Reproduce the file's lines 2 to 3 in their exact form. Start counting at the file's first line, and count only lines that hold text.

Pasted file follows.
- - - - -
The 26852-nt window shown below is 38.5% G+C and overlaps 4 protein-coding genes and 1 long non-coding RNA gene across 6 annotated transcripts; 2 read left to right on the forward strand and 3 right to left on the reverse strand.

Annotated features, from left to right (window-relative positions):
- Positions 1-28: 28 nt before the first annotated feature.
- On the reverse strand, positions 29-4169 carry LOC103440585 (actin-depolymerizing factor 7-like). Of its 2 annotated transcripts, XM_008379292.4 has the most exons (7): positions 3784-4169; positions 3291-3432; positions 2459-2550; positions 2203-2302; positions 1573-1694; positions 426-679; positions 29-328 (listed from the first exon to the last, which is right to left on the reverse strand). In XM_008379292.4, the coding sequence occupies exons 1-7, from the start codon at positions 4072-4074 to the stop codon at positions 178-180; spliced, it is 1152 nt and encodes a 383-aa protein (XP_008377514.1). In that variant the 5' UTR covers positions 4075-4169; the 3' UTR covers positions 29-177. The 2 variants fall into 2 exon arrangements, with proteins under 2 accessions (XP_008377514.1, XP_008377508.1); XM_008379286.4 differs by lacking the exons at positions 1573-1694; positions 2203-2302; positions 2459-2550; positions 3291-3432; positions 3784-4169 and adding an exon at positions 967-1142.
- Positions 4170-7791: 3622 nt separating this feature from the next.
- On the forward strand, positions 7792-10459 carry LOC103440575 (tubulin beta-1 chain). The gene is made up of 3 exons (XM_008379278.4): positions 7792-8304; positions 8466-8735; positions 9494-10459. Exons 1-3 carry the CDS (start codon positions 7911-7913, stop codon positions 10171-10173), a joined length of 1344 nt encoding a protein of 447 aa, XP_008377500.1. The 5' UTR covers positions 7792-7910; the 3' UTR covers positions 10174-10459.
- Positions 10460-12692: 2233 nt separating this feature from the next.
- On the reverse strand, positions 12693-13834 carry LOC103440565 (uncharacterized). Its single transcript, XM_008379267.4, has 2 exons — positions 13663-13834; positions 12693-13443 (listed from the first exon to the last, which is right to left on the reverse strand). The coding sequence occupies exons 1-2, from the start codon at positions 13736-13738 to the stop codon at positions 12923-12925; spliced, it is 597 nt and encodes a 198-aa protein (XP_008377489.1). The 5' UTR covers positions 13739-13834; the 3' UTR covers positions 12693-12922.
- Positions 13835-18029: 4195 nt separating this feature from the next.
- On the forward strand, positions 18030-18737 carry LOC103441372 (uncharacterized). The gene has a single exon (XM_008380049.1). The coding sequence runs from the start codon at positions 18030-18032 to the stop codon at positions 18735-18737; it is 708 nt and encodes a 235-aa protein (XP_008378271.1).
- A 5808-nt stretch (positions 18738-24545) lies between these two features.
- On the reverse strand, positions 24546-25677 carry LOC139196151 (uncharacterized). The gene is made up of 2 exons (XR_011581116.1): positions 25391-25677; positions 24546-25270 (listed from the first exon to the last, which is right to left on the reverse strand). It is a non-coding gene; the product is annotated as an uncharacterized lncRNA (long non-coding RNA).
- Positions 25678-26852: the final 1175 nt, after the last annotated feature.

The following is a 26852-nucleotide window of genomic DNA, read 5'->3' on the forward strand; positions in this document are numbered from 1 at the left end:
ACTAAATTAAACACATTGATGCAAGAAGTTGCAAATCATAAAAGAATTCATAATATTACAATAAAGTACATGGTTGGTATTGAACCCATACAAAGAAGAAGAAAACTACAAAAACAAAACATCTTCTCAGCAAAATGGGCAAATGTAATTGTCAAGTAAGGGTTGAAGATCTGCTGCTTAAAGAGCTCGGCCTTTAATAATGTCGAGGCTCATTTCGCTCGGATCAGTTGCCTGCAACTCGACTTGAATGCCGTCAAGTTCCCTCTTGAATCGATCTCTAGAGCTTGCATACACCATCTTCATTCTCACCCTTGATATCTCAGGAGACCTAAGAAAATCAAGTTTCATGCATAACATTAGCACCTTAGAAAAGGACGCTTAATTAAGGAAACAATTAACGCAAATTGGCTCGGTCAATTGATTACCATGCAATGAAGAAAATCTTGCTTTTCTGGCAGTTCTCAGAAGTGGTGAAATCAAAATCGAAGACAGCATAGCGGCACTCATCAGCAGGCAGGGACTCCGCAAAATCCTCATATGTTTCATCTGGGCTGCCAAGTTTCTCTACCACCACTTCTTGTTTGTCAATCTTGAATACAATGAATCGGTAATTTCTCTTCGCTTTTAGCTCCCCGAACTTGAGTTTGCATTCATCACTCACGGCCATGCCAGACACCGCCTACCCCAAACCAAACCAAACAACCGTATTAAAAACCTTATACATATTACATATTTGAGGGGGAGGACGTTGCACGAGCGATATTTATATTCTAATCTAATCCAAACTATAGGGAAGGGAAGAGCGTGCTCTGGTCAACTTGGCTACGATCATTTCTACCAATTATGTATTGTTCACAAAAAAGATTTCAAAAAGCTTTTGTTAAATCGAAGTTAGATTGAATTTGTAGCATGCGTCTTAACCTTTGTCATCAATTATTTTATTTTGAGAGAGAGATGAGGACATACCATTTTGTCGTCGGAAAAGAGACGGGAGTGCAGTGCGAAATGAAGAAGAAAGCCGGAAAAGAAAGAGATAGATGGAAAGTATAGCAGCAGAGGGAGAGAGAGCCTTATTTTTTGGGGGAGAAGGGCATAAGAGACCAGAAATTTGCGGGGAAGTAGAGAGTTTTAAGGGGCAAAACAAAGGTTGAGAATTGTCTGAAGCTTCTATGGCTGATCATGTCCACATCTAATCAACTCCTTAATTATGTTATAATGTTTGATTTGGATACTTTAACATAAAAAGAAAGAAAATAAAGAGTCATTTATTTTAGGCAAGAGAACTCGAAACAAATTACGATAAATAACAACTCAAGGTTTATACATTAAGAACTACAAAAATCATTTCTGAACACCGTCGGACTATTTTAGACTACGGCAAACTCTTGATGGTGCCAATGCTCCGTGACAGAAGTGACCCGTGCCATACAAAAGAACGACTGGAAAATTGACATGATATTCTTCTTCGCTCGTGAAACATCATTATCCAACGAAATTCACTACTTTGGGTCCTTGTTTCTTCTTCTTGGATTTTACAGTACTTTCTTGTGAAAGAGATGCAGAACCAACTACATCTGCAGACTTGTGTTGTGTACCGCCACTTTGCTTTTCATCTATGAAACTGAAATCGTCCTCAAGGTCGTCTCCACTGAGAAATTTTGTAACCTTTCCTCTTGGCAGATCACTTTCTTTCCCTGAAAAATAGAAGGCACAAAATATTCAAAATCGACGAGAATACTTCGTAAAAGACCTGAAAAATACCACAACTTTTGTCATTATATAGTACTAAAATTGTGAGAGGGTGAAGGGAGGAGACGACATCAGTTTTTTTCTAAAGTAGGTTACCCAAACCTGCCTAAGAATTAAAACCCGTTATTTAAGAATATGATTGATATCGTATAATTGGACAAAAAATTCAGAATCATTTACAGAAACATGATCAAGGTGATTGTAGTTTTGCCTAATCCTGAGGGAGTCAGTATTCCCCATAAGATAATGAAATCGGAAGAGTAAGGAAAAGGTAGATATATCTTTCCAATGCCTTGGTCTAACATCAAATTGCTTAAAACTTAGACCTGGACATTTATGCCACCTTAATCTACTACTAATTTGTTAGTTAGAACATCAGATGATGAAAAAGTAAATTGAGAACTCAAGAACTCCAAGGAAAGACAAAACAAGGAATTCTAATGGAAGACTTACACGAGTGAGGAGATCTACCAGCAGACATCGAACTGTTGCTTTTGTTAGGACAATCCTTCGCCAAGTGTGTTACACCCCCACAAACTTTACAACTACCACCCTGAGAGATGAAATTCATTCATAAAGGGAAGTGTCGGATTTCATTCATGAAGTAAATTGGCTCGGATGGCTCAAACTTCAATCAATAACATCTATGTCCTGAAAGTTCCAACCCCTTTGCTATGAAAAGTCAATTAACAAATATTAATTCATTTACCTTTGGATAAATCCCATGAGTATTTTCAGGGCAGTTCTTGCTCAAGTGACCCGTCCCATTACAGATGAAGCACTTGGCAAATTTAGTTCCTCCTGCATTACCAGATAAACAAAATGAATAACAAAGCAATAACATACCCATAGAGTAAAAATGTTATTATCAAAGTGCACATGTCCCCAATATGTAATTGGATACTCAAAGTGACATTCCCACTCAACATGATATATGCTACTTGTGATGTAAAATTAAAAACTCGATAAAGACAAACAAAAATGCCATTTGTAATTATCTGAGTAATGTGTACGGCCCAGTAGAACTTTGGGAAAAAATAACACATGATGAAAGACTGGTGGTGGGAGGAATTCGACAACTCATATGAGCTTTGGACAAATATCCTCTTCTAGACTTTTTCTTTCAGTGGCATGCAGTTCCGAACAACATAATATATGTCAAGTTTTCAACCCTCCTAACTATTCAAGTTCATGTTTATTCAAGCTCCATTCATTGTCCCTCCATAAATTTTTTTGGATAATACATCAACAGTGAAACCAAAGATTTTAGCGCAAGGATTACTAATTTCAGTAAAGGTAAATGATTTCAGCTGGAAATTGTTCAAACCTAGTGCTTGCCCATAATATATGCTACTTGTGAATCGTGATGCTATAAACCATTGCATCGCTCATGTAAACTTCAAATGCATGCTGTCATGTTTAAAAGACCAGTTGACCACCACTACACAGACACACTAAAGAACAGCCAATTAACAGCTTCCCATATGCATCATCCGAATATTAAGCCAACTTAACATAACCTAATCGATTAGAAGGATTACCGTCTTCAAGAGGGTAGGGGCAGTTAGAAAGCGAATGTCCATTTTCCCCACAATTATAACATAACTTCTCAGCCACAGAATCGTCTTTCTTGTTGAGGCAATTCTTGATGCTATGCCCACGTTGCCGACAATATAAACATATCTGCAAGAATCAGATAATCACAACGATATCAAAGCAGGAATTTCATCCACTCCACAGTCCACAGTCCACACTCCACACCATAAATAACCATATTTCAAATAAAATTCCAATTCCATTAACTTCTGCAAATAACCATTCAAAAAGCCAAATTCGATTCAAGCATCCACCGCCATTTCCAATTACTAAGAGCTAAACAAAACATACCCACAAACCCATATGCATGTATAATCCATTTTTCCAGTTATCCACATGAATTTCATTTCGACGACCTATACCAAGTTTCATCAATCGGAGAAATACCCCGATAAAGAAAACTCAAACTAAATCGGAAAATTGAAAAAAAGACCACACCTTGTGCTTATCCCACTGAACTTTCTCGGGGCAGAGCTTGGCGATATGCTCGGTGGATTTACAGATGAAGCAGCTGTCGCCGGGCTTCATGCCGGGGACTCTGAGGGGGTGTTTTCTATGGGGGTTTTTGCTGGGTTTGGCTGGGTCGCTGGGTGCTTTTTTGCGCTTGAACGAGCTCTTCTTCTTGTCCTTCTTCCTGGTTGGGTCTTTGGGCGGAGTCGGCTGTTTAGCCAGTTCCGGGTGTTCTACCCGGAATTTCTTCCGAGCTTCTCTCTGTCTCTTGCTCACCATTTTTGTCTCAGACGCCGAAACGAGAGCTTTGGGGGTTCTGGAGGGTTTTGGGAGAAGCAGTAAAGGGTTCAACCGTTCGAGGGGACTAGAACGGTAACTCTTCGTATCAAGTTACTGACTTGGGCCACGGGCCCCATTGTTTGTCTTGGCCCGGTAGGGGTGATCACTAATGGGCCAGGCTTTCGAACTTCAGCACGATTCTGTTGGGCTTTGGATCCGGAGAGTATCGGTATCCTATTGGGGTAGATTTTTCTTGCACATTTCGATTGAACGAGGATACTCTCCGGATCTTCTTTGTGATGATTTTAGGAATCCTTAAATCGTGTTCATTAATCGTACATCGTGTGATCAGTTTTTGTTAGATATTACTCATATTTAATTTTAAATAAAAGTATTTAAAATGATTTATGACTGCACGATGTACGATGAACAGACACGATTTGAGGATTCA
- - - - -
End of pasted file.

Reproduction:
Annotated features, from left to right (window-relative positions):
- Positions 1-28: 28 nt before the first annotated feature.